Beer Background
Vuelio Top 10 Blog 2020 Award

Here's one I brewed earlier...

Added: Sunday, July 23rd 2017

Audit Ale

The best things in life are worth waiting for. In October last year, I helped brew an example of Audit Ale with the White Horse brewery in Oxfordshire, backed by Titanic Brewery in Stoke-on-Trent:

The beer was one of several Titanic is making with leading people in the world of beer: the first was brewed by Andrew Griffiths MP, former chairman of the Parliamentary Beer Club.

I chose Audit Ale as a result of the style’s historic associations with the universities of Oxford and Cambridge. The beer was brewed either at breweries within the colleges or by commercial brewers. It was strong ale enjoyed at the annual Audit Feasts when the universities’ annual accounts were settled.

The 7% interpretation brewed at White Horse was made with Flagon extra pale malt and dark crystal malt with traditional Fuggles and Goldings hops.

I was keen the beer should be properly aged as the original Audit Ales were brewed following the harvest and then stored in wood until the following spring. In this case, Keith Bott at Titanic obtained an oak case from the port industry in Portugal and our beer quietly aged in the cask until it was bottled – rather later than intended.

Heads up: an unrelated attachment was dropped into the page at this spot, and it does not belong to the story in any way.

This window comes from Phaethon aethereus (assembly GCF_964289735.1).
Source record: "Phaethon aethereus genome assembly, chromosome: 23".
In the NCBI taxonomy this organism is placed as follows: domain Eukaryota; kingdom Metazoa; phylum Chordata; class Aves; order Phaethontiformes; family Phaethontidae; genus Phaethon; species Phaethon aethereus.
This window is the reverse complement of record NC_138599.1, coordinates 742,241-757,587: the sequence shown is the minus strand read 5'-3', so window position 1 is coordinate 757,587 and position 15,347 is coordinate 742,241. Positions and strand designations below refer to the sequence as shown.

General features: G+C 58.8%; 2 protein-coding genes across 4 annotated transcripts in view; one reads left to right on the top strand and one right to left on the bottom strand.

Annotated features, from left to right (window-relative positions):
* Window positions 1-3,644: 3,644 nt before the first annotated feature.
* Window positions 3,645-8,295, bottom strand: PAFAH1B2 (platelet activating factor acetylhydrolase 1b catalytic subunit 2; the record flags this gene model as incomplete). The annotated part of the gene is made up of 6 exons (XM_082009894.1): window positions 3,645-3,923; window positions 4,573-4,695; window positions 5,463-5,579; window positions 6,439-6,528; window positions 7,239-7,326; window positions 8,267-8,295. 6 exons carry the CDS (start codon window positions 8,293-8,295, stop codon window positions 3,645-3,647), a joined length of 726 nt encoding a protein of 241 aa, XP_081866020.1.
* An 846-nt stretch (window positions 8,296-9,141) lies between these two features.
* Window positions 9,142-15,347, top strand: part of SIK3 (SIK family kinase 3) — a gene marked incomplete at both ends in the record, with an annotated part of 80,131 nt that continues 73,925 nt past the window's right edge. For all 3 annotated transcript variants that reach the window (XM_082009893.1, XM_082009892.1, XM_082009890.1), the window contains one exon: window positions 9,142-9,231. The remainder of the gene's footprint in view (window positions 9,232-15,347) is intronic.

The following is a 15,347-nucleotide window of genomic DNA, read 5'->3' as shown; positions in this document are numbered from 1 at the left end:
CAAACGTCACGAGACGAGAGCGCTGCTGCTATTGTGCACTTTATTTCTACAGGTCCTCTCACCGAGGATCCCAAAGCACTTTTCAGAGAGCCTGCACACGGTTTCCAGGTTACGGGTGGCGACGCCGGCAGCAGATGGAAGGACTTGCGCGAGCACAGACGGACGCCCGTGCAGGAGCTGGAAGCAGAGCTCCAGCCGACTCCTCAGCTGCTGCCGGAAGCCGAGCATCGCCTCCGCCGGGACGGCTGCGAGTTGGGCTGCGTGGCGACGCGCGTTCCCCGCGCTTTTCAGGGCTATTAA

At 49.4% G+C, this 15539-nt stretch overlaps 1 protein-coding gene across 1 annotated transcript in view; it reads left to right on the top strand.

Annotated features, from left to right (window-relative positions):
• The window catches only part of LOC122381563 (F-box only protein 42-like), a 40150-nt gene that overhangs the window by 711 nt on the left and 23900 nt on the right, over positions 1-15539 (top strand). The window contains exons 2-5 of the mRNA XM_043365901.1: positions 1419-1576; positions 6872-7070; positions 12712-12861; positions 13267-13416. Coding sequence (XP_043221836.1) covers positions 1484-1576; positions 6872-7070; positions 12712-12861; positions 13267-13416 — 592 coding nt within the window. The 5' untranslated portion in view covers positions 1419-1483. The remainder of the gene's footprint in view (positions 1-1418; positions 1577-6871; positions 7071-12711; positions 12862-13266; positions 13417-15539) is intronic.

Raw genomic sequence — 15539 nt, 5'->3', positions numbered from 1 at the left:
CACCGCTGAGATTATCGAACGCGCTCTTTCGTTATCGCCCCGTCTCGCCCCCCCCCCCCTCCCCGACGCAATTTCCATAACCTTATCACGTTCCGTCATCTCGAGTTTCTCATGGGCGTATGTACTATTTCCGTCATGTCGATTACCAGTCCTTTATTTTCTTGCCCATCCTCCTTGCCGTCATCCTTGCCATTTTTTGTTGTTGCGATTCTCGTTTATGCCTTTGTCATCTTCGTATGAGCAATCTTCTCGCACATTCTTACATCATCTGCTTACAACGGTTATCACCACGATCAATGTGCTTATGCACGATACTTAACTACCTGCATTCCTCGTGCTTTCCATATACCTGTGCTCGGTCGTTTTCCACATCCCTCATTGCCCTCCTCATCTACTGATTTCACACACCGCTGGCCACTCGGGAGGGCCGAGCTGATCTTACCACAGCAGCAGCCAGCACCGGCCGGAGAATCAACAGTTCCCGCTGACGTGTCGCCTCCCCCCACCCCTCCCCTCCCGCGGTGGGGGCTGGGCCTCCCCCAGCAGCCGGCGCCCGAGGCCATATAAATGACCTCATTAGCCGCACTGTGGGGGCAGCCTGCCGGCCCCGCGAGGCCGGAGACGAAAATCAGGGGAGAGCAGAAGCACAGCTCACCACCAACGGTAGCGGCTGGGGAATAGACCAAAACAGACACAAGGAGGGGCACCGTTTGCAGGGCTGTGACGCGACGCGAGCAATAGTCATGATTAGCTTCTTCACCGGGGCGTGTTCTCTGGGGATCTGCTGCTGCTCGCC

The finished beer is bottle conditioned and is a revelation. It has a copper/red colour and throws a big fluffy collar of foam. Stored in wood that has held wine, it has a massive hit of fruit on the aroma with funky, acidic notes from wild yeasts trapped in the oak. There’s toasted grain, a touch of butterscotch and floral and earthy hops.

Creamy malt dominates the palate but bitter hops add a powerful balance with acidic notes from wild yeasts and a rich fruity wine note. The finish is bittersweet with toasted malt, wild yeast and wood notes, tart fruit and spicy/peppery hops.

Only one batch of the beer, called Lunar, was made and there are just a few bottles left: contact the Titanic shop on

My thanks to all at White Horse and Titanic for their skills and enthusiasm. To set the record straight: my contribution to “brewing” the beer was to make the tea.